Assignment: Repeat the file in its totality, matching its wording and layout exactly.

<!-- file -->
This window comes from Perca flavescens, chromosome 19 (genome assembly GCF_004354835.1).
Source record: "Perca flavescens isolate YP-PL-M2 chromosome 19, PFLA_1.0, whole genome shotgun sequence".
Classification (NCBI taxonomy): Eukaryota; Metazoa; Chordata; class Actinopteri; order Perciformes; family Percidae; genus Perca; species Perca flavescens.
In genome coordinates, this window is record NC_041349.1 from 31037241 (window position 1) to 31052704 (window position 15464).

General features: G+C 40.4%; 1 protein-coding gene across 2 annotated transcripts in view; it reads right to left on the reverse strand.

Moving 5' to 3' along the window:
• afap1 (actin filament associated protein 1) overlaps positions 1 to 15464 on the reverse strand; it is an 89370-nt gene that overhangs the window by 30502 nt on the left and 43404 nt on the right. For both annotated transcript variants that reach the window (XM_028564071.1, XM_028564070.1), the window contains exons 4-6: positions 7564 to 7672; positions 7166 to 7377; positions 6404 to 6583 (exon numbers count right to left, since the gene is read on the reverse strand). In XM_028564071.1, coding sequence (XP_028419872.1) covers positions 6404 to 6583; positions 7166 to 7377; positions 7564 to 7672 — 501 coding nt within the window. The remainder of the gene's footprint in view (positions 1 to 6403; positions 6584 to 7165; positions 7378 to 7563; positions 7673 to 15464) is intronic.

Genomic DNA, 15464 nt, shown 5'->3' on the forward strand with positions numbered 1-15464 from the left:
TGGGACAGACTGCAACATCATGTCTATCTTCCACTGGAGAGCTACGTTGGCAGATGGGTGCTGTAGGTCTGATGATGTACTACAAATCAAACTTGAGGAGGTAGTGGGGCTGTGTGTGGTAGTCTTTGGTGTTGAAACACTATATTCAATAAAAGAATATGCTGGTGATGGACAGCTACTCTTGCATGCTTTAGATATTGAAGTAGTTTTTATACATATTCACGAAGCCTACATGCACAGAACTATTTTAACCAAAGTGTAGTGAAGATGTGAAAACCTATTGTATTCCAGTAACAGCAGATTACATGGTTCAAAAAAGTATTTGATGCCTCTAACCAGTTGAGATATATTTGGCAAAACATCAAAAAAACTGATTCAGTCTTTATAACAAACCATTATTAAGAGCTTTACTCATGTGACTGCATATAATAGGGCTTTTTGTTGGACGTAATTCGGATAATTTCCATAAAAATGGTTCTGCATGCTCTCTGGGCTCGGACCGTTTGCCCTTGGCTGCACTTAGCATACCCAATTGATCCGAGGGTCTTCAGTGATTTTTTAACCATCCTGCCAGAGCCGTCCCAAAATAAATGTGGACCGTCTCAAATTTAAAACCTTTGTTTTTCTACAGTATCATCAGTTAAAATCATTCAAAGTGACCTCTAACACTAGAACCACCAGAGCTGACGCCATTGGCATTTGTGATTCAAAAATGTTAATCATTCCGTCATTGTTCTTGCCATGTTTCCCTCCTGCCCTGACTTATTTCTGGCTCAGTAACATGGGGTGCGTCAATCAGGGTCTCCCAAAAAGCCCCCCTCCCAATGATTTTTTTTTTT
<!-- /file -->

This window comes from Perca flavescens, chromosome 19 (genome assembly GCF_004354835.1).
Source record: "Perca flavescens isolate YP-PL-M2 chromosome 19, PFLA_1.0, whole genome shotgun sequence".
Classification (NCBI taxonomy): Eukaryota; Metazoa; Chordata; class Actinopteri; order Perciformes; family Percidae; genus Perca; species Perca flavescens.
In genome coordinates, this window is record NC_041349.1 from 31037241 (window position 1) to 31052704 (window position 15464).

General features: G+C 40.4%; 1 protein-coding gene across 2 annotated transcripts in view; it reads right to left on the reverse strand.

Moving 5' to 3' along the window:
• afap1 (actin filament associated protein 1) overlaps positions 1 to 15464 on the reverse strand; it is an 89370-nt gene that overhangs the window by 30502 nt on the left and 43404 nt on the right. For both annotated transcript variants that reach the window (XM_028564071.1, XM_028564070.1), the window contains exons 4-6: positions 7564 to 7672; positions 7166 to 7377; positions 6404 to 6583 (exon numbers count right to left, since the gene is read on the reverse strand). In XM_028564071.1, coding sequence (XP_028419872.1) covers positions 6404 to 6583; positions 7166 to 7377; positions 7564 to 7672 — 501 coding nt within the window. The remainder of the gene's footprint in view (positions 1 to 6403; positions 6584 to 7165; positions 7378 to 7563; positions 7673 to 15464) is intronic.

Genomic DNA, 15464 nt, shown 5'->3' on the forward strand with positions numbered 1-15464 from the left:
TGGGACAGACTGCAACATCATGTCTATCTTCCACTGGAGAGCTACGTTGGCAGATGGGTGCTGTAGGTCTGATGATGTACTACAAATCAAACTTGAGGAGGTAGTGGGGCTGTGTGTGGTAGTCTTTGGTGTTGAAACACTATATTCAATAAAAGAATATGCTGGTGATGGACAGCTACTCTTGCATGCTTTAGATATTGAAGTAGTTTTTATACATATTCACGAAGCCTACATGCACAGAACTATTTTAACCAAAGTGTAGTGAAGATGTGAAAACCTATTGTATTCCAGTAACAGCAGATTACATGGTTCAAAAAAGTATTTGATGCCTCTAACCAGTTGAGATATATTTGGCAAAACATCAAAAAAACTGATTCAGTCTTTATAACAAACCATTATTAAGAGCTTTACTCATGTGACTGCATATAATAGGGCTTTTTGTTGGACGTAATTCGGATAATTTCCATAAAAATGGTTCTGCATGCTCTCTGGGCTCGGACCGTTTGCCCTTGGCTGCACTTAGCATACCCAATTGATCCGAGGGTCTTCAGTGATTTTTTAACCATCCTGCCAGAGCCGTCCCAAAATAAATGTGGACCGTCTCAAATTTAAAACCTTTGTTTTTCTACAGTATCATCAGTTAAAATCATTCAAAGTGACCTCTAACACTAGAACCACCAGAGCTGACGCCATTGGCATTTGTGATTCAAAAATGTTAATCATTCCGTCATTGTTCTTGCCATGTTTCCCTCCTGCCCTGACTTATTTCTGGCTCAGTAACATGGGGTGCGTCAATCAGGGTCTCCCAAAAAGCCCCCCTCCCAATGATTTTTTTTTTT